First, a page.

Utopia vs. Drama

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Initially, I made this site for presenting my science fiction stories and some related philosophical ideas. I wanted to update the blog with new versions of my drafts, but I found it more convenient not to upload every intermediate stage of my stories and only present finished stories. Unfortunately, finishing stories takes a lot of time.

There’s one particular problem which makes it rather difficult for me to write the science fiction stories I’m thinking about in an appealing way. As those stories play in relatively utopian worlds, it is hard to include a lot of drama and tension into the plots. Utopian societies can solve most problems you throw at them easily. That doesn’t make for interesting and exciting stories.

Compare that to stories about superheroes who have all kinds of superpowers but no weaknesses. Stories about superman would be rather boring if he was immune to Kryptonite. Unless there were enough villains which are strong enough to have a realistic chance at defeating superman.

Some possibilities to write an interesting story about an utopian civilization would be to threaten it with something like war, secession, revolts, terrorism, or just massive bad luck. If nothing else helps, just come up with some nasty invaders from a parallel universe. However, I want to write about utopian civilizations in a state of relative security. So, I need to come up with something else.

What remains as option are personal dramas. Personal failures, mistakes, defeats, losses. Those can happen in any kind of world. After all, the possibility of these things happening is one of the main reasons why life is interesting.

Nevertheless, in very utopian worlds even personal dramas might be unlikely. Society might be sophisticated enough to help any individual who is struggling – by solving es problems, or at least ameliorating the pain caused by them. How can personal dramas be made captivating if the stakes aren’t really high?

Honestly, I haven’t found a completely satisfying answer to that question, yet. It’s one of the main reasons why I’m only making very slow progress with my stories. After all, I want them to be interesting and being able to provoke strong emotional reactions.



  1. HHELLD  June 14, 2011

    It might be preferable to write about nearly-utopian worlds, not completely-utopian. For example, a world where people have solved most technical and critical problems (like war and poverty), but are still sometimes struggling with organizing their own social relationships, or, maybe, with finding what want to get busy with, with nothing external taking their time (ref. fun theory at lesswrong).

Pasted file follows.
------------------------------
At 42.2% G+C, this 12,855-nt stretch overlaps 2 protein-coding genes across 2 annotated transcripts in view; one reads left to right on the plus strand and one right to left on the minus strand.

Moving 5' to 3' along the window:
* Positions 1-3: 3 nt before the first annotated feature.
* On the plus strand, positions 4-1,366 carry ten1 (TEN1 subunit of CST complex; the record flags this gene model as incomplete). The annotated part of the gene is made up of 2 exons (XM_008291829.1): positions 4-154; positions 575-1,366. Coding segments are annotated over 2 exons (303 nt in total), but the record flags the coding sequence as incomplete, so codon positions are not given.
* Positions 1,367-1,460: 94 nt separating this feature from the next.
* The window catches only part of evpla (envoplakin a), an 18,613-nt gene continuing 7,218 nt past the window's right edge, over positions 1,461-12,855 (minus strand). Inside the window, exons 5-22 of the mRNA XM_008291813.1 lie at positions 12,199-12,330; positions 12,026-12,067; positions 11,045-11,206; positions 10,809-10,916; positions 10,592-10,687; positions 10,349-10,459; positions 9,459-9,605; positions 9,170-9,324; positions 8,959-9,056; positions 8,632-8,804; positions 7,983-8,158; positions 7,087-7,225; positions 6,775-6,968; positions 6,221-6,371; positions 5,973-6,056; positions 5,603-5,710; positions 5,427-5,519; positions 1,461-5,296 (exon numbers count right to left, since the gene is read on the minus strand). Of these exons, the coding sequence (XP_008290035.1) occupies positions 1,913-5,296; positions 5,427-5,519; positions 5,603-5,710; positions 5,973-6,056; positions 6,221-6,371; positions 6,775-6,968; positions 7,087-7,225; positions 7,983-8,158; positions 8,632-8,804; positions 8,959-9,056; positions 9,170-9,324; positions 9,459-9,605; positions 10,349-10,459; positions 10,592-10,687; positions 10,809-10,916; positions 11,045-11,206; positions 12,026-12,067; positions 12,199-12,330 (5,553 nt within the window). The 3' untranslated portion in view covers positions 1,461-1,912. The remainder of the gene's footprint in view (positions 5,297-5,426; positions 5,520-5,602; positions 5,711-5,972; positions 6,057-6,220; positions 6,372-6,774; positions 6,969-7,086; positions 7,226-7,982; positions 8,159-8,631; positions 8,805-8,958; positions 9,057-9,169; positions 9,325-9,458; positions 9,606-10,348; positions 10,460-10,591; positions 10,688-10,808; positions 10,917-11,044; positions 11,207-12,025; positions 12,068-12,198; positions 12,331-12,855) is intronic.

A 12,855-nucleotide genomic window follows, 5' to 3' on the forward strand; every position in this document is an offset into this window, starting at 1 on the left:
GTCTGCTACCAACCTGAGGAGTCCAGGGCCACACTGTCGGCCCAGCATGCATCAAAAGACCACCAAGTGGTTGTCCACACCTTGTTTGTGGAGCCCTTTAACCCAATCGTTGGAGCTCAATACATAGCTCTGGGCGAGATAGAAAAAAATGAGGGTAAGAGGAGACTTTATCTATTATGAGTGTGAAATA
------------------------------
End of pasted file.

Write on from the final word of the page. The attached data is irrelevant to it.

Bit more generally, I think you can either use storywriting as a medium for expanding own thoughts on a subject not completely known to you, or use it for describing some ideas in a fun-to-read form (that’s mostly what HP:MoR does).
    And with a specific topic it should be possible to choose a maximal level of utopianization which still leaves it plausible. Though I guess it might leave most readers (with few group exceptions) feeling less relevant and involved with the story.

  2. RadiVis  June 14, 2011

    Cool to read your comment here. Yeah, well, completely utopian worlds might not be possible at all. What’s utopian and what’s not probably depends a lot on personal preferences. And even if everyone gets a private (virtual) world, there might be stuff in the global world that you feel are totally unacceptable. Take extreme religious indoctrination for example. I don’t want that to be legal anywhere.

    Such interest and preference conflicts could still give rise to interesting stories.

    As you said, I really use my story writing to gain more clarity about the worlds I create in my mind. And I hope they turn out to be entertaining to some (I actually have read a book that really emphasizes that stories have to deliver a strong emotional experience (Fiction Writing for Dummies, a really good book)).

    Writing stories which make readers feel involved might be difficult for the stories settled in the Our Ascent universe, because there’s just this insanely advanced supercilvilization, which is pretty utopian, but the major characters are superintelligent post-human entities. Actually I’m very much interested in such characters, which is why I want to write about them. Well, the most interesting aspect is that those guys just blow your mind, but if you want to get your mind blown, my approach might just be the right one 🙂 Storytellers’ Chronicles and Da Vinci Omega is really hardcore stuff.


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